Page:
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    bologna phosphorus

    Quellen
    Collection of tiny mineral bottles. Manganese oxide: when dry, “a perfectly green powder”; sprinkled in water, it turns bright red. Bologna phosphorus: seen through yellow or red glasses, it’s a mild white powder; through violet or blue glasses, it goes luminous. This little collection should include a white saucer holding thickly ground carmine. To normal eyes, the powder looks pink, but spread thinly before red-blue colorblind eyes, it looks blue.
    Kommentar
    Hier geht es um Goethes Farbenlehre. Hab jetzt eine Weile recherchiert und finde das einfach nicht. Kann mir jemand sagen, wie dieses Mineral auf deutsch heißt.
    Schönen Sonntag.
    VerfasserIMKE20 Sep. 09, 13:03
    Kommentar
    Ich habe keine Ahnung, ob das wirklich passt, aber es fiel mir praktisch sofort in den Schoß:

    Berühmte Alchemisten waren z. B. Vincenzo Casciarolo aus Bologna, der 1604 erstmals einen Phosphoreszenz-Farbstoff herstellte, den sogenannten „Bologneser Leuchtstein” oder „Lapis Solaris”
    #1Verfasser Harald (dede) [de] (370386) 20 Sep. 09, 13:12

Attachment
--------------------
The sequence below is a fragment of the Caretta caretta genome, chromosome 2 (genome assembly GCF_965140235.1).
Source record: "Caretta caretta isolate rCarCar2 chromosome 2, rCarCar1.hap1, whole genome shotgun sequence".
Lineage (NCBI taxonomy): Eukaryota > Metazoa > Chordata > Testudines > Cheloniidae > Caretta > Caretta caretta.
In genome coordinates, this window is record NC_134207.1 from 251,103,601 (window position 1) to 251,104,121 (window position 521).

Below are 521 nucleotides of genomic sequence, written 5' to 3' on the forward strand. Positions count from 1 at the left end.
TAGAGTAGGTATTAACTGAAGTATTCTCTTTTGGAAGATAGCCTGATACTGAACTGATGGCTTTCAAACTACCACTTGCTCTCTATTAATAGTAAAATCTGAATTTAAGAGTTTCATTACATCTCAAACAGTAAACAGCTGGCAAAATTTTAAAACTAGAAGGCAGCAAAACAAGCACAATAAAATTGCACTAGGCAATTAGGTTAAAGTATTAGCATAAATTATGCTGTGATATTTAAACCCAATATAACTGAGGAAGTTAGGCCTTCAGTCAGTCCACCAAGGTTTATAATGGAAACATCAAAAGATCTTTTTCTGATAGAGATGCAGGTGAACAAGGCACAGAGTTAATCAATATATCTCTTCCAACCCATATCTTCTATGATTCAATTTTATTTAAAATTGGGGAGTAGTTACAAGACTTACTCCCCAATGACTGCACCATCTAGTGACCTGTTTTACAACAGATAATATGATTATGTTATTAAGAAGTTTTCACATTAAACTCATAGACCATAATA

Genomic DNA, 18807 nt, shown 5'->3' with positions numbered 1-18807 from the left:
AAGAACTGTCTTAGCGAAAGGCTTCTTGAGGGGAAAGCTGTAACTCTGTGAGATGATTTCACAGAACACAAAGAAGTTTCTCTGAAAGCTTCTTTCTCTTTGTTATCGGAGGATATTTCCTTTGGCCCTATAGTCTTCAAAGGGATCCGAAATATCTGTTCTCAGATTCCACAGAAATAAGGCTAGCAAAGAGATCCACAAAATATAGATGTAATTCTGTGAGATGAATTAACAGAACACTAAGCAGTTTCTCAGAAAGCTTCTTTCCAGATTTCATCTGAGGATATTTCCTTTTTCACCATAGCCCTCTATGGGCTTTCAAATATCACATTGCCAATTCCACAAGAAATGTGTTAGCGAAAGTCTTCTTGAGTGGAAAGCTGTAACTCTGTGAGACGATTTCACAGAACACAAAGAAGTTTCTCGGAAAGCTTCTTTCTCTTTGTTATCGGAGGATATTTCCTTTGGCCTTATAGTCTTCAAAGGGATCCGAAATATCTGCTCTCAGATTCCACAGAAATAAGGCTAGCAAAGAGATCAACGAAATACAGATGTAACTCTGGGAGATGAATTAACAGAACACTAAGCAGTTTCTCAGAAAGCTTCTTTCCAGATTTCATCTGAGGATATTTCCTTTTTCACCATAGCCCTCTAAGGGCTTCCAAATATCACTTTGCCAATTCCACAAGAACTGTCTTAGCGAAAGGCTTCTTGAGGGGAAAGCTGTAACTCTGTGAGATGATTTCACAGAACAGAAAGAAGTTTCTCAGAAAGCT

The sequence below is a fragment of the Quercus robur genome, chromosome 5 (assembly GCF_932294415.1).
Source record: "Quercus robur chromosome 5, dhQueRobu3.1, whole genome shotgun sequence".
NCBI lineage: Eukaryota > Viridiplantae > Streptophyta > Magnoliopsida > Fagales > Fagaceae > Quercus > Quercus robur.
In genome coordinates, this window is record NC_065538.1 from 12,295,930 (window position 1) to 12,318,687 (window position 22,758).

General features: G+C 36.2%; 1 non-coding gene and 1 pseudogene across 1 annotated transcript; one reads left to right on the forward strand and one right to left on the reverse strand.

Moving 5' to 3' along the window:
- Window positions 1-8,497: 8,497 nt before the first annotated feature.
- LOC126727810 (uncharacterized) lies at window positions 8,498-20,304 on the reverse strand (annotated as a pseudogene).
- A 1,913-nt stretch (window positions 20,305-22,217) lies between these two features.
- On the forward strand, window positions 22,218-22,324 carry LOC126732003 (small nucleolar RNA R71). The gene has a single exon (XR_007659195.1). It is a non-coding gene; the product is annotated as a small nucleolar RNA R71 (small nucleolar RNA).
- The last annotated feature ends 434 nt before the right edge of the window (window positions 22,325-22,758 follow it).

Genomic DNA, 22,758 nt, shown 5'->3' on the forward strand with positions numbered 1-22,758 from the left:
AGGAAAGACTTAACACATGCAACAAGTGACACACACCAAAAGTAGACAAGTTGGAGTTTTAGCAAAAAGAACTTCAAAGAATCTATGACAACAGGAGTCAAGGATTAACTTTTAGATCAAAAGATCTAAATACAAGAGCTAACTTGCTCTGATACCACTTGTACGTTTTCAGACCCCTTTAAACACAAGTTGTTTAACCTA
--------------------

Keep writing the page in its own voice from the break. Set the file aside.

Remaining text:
VorschlagBariumsulfid
    #2VerfasserAngelika20 Sep. 09, 13:15
    Kommentar
    http://www.alchemywebsite.com/bologna.html
     
    The Bologna Phosphorus

    Around 1602, Vincenzo Casciorola of Bologna, discovered a translucent mineral in fields near Monte Paterna, some 4 miles from Bologna, which when calcined acquired the property of glowing in the dark after exposure to sunlight. Casciorola originally called it the 'lapis solaris' as it appeared to store the light of the Sun. An account was later published by Fortunio Liceti Litheosphorus, sive de lapide Bononiensi lucem, Utino,1640.
    This substance appears to be barium sulphide. It was made phosphorescent by being powdered very finely, calcined, then mixed with water or white of egg and fashioned into small tablets, which were again calcined at a high temperature in a furnace using bellows. It then was capable of phosphorescing after being exposed to sunlight. It was called the 'lapis illuminabilis' and attracted the interest of Athanasius Kircher.
    There were various kinds of this stone, some glowed like the embers of a fire, others with the characteristic blue flame of burning sulphur.
    #3Verfasser Harald (dede) [de] (370386) 20 Sep. 09, 13:21
     
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